Anticipating the menu of economic data scheduled during a given week, sometimes you get an over-the-top buffet line, or you can get a petite tasting plate. It is the latter this week.
The likely centerpiece of this week's offerings is January retail sales from the Commerce Department, due at 8:30 a.m. Eastern time Wednesday.
Economist David Wyss, an adjunct professor at Brown University, says that January retail sales likely rose 0.3 percent. He predicts that the January reading will be higher than that, excluding auto and gasoline sales. December came in with a gain of 0.5 percent.
Among the biggest headwinds facing the U.S. economy is the expiration of the payroll tax cut, which costs $1,000 a year to someone earning $50,000 annually. Because of that, Erik Johnson, economist with IHS Global Insight, says retail sales may be suffering a bit. While he would normally have expected January retail sales to be close to December's gain, expiration of the tax cut could create "a slight negative," he says.
As for the underlying momentum of the economy, Johnson says the United States continues to chug along at a modest pace. He notes negatives including destruction caused by Superstorm Sandy and uncertainty tied to budget policy in Washington. "It has been encouraging that consumers have still been spending in the face of these headwinds," Johnson says. "We see (gross domestic product) improving, trending up slowly." He's looking for a growth pace of 2 percent in the current quarter.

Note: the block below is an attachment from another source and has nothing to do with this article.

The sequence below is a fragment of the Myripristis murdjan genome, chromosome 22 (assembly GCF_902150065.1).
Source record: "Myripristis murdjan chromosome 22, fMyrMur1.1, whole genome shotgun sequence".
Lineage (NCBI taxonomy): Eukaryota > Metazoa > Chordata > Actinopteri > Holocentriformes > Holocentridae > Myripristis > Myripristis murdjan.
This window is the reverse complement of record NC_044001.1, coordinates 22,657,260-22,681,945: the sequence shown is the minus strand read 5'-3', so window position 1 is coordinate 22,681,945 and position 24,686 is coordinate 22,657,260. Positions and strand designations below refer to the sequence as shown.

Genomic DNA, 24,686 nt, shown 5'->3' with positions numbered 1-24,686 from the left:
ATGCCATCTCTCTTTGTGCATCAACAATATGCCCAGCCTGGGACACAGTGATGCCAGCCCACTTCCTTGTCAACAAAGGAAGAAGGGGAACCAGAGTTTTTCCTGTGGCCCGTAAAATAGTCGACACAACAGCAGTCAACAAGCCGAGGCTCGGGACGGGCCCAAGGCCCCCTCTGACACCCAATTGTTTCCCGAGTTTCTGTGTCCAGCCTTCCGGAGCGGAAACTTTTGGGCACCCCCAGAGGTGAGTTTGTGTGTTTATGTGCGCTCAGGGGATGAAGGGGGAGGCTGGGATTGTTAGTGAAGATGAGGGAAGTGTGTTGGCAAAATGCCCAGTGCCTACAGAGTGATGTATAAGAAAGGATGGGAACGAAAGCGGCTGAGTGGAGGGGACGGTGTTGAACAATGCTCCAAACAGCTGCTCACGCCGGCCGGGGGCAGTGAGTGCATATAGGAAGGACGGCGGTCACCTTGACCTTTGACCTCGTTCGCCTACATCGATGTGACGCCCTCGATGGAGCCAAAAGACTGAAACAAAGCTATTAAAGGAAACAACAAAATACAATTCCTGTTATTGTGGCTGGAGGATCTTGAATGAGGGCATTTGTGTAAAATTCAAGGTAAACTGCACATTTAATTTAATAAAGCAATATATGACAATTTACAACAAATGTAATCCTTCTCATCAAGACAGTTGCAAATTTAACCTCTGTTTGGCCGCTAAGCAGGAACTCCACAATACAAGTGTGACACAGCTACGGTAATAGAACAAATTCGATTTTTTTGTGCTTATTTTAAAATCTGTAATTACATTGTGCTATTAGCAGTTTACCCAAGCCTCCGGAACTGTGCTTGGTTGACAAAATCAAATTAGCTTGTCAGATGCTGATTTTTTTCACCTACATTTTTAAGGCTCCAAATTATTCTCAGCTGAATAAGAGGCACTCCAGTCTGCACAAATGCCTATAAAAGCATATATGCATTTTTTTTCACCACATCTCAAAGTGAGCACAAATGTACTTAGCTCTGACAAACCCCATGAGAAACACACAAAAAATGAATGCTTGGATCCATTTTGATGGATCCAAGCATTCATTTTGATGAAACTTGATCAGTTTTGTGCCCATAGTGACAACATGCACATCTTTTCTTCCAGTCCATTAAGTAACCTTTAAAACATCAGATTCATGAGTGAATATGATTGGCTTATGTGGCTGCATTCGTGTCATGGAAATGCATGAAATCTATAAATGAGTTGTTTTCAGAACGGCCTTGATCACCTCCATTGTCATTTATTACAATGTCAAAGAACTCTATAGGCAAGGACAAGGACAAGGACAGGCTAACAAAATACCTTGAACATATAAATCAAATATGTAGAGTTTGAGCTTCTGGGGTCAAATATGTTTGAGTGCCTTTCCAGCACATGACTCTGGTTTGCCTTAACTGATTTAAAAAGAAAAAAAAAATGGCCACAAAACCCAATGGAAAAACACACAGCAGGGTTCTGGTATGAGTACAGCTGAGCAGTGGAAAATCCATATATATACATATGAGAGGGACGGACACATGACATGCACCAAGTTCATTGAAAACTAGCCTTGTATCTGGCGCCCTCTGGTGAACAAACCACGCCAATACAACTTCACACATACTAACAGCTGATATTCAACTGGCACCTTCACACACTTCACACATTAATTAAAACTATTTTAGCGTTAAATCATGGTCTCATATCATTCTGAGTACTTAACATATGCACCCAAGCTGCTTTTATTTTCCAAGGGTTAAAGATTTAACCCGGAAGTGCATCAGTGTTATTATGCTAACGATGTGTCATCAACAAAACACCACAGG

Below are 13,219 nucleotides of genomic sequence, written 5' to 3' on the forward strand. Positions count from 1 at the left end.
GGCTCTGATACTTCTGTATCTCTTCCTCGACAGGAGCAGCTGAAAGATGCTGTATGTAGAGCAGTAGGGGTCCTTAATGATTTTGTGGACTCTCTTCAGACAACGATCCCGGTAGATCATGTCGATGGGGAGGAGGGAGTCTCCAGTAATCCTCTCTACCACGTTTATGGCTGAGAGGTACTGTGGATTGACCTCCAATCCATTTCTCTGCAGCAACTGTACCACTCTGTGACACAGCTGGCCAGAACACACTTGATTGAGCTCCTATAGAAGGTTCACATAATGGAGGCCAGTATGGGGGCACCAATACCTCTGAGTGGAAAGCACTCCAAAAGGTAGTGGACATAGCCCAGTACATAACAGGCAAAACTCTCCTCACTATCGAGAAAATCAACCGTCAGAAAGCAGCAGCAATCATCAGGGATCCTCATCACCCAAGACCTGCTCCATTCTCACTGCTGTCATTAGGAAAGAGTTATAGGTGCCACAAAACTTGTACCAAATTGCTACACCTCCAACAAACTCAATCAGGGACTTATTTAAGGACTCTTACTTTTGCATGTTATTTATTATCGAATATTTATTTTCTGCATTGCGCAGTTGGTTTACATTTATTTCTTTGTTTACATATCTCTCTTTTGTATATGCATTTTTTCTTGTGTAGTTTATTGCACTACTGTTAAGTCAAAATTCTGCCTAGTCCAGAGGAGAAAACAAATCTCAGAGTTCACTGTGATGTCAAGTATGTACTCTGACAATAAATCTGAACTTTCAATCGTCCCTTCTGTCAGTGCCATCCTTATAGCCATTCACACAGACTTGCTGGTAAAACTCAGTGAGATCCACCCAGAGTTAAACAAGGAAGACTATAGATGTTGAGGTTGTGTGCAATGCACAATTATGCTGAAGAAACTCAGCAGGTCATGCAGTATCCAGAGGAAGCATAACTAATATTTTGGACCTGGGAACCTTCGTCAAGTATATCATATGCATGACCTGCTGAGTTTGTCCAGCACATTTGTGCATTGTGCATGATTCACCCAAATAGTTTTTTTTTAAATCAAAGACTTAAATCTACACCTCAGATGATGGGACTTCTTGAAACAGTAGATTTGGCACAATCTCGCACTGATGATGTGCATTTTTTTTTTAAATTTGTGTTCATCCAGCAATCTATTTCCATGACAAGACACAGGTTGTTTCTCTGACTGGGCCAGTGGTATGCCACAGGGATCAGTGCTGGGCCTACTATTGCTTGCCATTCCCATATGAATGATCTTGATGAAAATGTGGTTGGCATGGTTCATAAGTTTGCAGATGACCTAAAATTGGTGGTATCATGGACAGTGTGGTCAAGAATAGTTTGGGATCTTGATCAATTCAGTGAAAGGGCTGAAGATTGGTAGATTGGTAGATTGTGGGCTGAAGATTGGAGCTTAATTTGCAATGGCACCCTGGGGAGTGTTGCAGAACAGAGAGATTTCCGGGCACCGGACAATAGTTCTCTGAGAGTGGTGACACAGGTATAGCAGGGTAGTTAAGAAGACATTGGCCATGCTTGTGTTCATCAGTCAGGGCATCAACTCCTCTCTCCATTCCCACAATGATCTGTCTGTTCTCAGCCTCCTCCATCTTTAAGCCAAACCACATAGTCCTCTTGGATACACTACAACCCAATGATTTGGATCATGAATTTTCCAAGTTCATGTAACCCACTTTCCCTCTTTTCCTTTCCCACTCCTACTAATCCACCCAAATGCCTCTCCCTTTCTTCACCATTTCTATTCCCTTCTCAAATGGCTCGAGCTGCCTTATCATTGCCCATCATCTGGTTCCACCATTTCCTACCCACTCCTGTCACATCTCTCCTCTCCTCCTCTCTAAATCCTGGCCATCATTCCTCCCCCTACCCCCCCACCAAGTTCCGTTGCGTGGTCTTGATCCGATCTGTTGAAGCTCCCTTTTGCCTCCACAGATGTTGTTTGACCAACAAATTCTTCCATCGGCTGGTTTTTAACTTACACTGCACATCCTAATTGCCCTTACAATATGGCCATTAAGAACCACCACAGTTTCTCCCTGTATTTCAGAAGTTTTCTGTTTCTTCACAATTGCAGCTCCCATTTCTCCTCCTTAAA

Let's review the data we've been dining on lately. As February began, we learned that hiring has been a bit more robust than we previously thought. The Labor Department revised upward November and December payrolls, or the number of jobs added by employers. Any celebration over that was mitigated by a since-discounted report showing slight contraction in GDP for the final quarter of 2012.
The first glance at quarterly GDP, or growth, is often revised in successive months. Economists, such as Diane Swonk of Mesirow Financial, Mark Vitner of Wells Fargo Securities and Ken Mayland of ClearView Economics, all now look for the fourth quarter GDP reading to be adjusted higher, so that a "plus" sign will replace the "minus" sign. They all cite confirmation of that after Friday's big drop in the December trade deficit. Simply put, we sent more overseas and brought fewer foreign-made items across our borders. Swonk wrote in a note that fourth-quarter GDP should be revised to up 0.7 percent, now that the December trade gap figures have been released.
On Friday, the Federal Reserve releases January industrial production figures at 9:15 a.m. EST. This monthly measure is a snapshot of output from factories, mines and utilities. Utility production is subject to big swings based on weather because of demand for heating in the winter and cooling in the summer.
Regarding the factory, or manufacturing trend, IHS Global Insight's Johnson says it has been fairly steady. "The longer-term story in manufacturing is it is just kind of chugging along. We haven't seen anything particularly impressive since early 2012." As he puts it, "we don't see a big surge any time soon."
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